Sagarejo, Georgia

Sagarejo, Georgia

Georgian Refugee Playground

Lydia Project coordinators visited refugee families from Ossetia, living in a town away from Tbilisi in 2013.

The families have no access to work and little contact with local people, living in a former technical college residence.

We have applied for funding for a playground for the refugee children, who hope local children will join them.

Several donors are interested  in Canada and Scotland, and we wait for final decisions by November 2014.

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On the edge of the town Sagarejo is a former technological college residence, marked with rusty dribble marks, entered by an unkempt, dark entrance and cold echoing stairway with broken walls and odd bits of metal dumped there.

Three children jump about on the broken pavement which serves as their main play area, where two poles hold up the sorry remains of a volleyball net. Perhaps requests for contributions for a playground, a practical and long-lasting project, might gain support from contributors.

Mother Tamara recounts her escape, while pregnant, from their small Georgian village called Achabeti in south Ossetia’s Samachablo region, when bombing started in August 2008.  One of her daughers, just 11 at the time, lost hair in great bunches after the trauma of the experience.

They were warned that Russian bombing was going to destroy their village and they fled at night, through the forest, and lost everything. They didn’t know where to go with their grandmother and five children.  First they were put in a fire station, and beds were found to stay until December 2009.  Their grandmather died, and now 24 families with 86 people live in these ex-college buildings (10 new additions since they arrived). They are from 9 Georgian villages of that region.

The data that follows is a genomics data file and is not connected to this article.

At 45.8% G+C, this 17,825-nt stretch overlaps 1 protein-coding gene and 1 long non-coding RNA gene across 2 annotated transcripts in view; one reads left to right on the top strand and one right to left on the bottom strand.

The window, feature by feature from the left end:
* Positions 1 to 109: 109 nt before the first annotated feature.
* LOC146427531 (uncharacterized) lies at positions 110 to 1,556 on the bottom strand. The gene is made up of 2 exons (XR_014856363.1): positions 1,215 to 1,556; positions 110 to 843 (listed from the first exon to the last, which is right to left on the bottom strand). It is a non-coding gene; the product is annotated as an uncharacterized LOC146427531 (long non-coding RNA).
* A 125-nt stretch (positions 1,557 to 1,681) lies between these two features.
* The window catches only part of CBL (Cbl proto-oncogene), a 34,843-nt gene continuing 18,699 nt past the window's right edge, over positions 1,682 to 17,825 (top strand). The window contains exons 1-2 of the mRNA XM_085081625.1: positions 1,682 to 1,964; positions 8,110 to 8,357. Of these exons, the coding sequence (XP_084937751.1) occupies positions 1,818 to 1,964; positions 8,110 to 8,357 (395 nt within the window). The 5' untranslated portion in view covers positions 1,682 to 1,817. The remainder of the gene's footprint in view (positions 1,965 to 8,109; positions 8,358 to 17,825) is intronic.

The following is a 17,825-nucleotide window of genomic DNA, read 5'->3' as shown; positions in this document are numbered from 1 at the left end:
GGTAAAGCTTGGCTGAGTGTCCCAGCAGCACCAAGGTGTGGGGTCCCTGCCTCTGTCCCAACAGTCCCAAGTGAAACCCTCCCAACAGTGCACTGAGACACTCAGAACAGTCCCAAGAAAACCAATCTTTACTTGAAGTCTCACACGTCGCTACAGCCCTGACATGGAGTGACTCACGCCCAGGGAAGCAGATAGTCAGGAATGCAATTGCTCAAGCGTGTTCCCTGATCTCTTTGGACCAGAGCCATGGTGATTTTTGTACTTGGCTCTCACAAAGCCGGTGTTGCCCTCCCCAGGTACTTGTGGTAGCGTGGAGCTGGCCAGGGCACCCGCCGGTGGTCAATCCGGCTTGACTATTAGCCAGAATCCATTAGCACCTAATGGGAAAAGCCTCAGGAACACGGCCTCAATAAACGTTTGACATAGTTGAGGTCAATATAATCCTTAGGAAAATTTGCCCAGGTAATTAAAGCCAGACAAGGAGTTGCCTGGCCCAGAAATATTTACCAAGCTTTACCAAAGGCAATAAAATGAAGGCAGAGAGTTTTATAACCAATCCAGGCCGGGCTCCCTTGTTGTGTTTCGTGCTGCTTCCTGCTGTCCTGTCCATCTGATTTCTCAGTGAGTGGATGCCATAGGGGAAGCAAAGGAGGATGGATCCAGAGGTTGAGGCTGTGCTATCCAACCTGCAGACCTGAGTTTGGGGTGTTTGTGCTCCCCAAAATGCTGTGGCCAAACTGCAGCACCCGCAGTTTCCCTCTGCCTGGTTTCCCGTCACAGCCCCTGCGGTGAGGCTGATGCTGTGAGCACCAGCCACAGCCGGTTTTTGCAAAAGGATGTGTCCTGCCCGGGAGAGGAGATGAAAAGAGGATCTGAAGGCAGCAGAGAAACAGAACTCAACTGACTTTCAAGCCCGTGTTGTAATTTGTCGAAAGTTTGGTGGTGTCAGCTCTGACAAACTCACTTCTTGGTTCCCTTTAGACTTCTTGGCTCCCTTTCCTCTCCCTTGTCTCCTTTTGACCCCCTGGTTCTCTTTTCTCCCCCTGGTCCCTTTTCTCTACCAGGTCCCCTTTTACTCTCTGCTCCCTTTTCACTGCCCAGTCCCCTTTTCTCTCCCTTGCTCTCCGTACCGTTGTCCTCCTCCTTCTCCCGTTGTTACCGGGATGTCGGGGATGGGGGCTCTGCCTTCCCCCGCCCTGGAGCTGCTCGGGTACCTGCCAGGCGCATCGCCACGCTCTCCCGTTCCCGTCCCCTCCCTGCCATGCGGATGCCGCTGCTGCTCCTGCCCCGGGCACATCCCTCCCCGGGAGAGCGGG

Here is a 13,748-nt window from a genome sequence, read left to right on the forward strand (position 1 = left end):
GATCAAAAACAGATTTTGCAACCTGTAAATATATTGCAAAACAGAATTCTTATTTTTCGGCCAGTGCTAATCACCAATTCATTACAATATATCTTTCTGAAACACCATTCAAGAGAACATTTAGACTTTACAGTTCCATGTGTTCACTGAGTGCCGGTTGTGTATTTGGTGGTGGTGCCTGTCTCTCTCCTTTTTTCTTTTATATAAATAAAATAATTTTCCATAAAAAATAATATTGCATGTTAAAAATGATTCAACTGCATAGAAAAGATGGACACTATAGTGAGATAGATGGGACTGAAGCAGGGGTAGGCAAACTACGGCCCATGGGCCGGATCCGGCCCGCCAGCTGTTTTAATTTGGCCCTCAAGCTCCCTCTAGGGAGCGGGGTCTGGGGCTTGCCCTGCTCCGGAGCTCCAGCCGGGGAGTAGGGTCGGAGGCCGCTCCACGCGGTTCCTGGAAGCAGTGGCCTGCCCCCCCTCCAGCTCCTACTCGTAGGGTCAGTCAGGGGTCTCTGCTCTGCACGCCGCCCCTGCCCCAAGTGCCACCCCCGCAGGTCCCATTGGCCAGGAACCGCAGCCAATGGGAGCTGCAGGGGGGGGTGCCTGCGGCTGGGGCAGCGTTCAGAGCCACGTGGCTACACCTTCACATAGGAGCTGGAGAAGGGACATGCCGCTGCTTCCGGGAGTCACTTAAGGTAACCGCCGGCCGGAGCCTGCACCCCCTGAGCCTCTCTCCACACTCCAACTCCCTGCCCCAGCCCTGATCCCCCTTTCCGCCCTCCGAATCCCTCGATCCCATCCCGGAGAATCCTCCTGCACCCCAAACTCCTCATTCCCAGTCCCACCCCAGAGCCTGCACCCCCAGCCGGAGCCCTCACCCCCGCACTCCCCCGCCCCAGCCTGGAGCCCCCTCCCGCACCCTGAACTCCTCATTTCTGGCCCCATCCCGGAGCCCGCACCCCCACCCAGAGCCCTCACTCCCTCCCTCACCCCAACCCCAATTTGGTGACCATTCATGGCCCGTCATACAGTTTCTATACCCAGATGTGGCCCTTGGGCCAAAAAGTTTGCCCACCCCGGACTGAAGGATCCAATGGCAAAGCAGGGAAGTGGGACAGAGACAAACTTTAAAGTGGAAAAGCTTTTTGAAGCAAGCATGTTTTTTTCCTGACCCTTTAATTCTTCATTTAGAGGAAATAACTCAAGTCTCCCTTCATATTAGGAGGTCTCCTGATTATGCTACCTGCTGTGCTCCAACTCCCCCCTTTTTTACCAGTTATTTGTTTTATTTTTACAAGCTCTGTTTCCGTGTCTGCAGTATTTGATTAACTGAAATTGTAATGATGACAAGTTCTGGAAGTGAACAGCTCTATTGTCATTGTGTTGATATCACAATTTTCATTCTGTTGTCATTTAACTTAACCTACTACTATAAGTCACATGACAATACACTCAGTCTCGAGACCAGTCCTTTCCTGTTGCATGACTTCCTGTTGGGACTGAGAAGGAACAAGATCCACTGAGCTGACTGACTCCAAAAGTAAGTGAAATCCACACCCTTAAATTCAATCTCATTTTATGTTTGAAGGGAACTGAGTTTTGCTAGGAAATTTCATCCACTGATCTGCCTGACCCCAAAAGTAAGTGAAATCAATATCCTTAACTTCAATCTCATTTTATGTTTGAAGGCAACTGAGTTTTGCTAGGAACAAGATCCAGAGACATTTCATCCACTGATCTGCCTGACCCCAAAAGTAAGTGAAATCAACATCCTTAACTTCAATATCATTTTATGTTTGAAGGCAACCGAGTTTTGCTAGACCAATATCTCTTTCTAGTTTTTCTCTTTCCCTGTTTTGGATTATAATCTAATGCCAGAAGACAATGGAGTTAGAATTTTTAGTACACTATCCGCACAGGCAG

Sagarejo is in a very poor region, with average salaries of 500 lari/month ($260 USD roughly). No-one helped find work and all are unemployed. If private people seek day workers, they might have a little work. When the grape harvest is over there is no work. Social support is 28 lari per person per month (2.1 lari = 1 Euro, 2.7 = 1 pound sterling , so they receive  14 Euros or £12 per month), less than 1 lari a day. Social workers come and check for medical insurance but not to give medicines. They pay normal water and electricity rates. One family of 5 has 2 rooms, which they find difficult.

Asked what she would like for the children (peace and health) Tamara said she was grateful for their chance to escape. The children have grown up in this wartime, with 20 years of conflict, shooting and arbitrary deaths but she hopes this may be a quiet and restoring time for them. One has become a judo expert and won prizes - which meant free courses.  There are possibilities to play chess or basketball, which are free, or dancing Georgian national dance. Even break dances are provided by the municipality! There is an art studio and classes are free for refugee children, with support.

The local municipality promised some playground equipment before October elections, and then forgot. Even one swing or any playground equipment would be appreciated.

There is a separate ministry of refugees, and the group do have a ‘leader’ or spokesman. If they had play equipment, other local children might come and join them, for if they play volleyball, others join in.

Asked if any other organisations helped them, Tamara told of one American group that came and trained them to wash their hands and brush their teeth!  Some take the children on a Sunday for an excursion to Tbilisi or something similar. Where there are large settlements of refugees, people pay more attention.

Read a full account of our trip to Georgia over on the blog.

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